What is one of the most important skills that you learned in the military that you brought over to business?
I think the biggest thing was helping others. Like at the core, the military is a service of helping its country or helping the country that it's in. When you really take that mindset of being there to help, and being willing to work through the hardest of issues or situations, and keep that forefront of service in mind, then that's really what drives success and whether it's individually as a contributor on a team, or as a business owner. If you're thinking about service and helping others and that selfless service, then you're going to hit the next level extremely quickly.
Can you share with our listeners, one of your most successful or favorite networking experiences that you've had?
My favorite actually came from LinkedIn. I got connected to this group called the Veteran Roundtable. And it just connected me to a ton of amazing people in all kinds of different fields of veterans, people who wanted to help veterans. It was because that was my first time to engage in a group inside of LinkedIn, and to see what kind of a connection you could build online. And obviously everyone now is kind of learning more about digital interaction through COVID. But at that time that it was there it existed, but it was really my first time utilizing that system. And it was a pretty powerful system. And it gave me a lot of belief in it.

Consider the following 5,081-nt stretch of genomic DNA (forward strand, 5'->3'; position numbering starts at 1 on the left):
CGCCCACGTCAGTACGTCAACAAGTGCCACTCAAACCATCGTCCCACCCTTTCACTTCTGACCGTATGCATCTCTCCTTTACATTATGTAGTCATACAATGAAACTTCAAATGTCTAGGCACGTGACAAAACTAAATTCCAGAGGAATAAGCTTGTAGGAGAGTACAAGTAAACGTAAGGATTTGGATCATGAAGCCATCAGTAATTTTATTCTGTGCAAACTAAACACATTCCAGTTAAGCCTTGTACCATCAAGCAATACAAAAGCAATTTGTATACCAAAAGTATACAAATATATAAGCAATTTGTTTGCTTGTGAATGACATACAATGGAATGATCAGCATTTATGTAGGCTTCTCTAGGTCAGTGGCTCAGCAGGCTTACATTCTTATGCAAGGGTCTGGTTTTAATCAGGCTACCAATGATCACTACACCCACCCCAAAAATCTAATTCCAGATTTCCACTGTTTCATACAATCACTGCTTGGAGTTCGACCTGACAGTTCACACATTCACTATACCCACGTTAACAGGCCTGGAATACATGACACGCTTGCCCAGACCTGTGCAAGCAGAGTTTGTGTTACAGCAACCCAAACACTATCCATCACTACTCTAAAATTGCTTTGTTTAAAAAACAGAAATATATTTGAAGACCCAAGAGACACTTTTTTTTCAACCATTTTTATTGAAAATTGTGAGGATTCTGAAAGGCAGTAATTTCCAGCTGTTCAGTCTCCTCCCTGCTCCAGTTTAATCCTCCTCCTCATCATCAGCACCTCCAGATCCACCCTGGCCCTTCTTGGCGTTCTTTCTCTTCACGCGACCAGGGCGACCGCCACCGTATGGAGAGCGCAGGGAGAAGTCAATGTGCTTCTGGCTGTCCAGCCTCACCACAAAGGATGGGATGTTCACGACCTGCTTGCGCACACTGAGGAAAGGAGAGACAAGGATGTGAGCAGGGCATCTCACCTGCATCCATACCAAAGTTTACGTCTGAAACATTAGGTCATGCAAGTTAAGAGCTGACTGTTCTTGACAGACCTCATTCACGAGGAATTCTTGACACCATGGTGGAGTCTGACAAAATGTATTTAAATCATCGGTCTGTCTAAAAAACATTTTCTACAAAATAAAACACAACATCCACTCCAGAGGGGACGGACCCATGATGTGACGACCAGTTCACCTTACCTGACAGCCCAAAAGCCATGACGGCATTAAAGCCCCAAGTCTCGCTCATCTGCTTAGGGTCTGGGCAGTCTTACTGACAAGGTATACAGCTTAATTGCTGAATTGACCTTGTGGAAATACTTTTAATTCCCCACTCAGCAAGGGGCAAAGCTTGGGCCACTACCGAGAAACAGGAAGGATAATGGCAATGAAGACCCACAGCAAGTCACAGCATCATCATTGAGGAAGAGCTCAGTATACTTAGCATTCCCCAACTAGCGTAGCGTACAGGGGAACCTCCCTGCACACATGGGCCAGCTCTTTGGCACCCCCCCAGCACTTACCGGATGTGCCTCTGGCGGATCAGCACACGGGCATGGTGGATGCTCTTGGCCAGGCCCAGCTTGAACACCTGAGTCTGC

How do you stay in front of her but best nurture your network and your community?
For me, so I operate from a premise of being real. And so for me, I just always be authentic. Be my real self. And whether that means that I talk about today I messed up, I yelled at my kid or I yelled at an employee or I, whatever, right? Insert any topic there, or I gave bad advice. Just being real and being able to be open about that gives a level of authenticity. But it also lets your network know that, hey, we're all on this journey together and I'm going make mistakes today. And you're going to make mistakes tomorrow. But if we're a network, then we should be able to talk about that and grow through that and push through that.
What advice would you offer the business professional who's looking to grow their network?
I'm a huge fan of LinkedIn. So I would say get on LinkedIn and stop thinking of it as a resume. So I literally would just copy and paste whatever my resume was at the time. And really, and truly, it's so much more than that. I mean, you've got people posting their own little raps or keynote speeches or paintings that they do, right. It's so much more. if you're showing up in that space and showing things and showing your true authentic, people are going to find you. But if you're not doing it, no one's going to find you.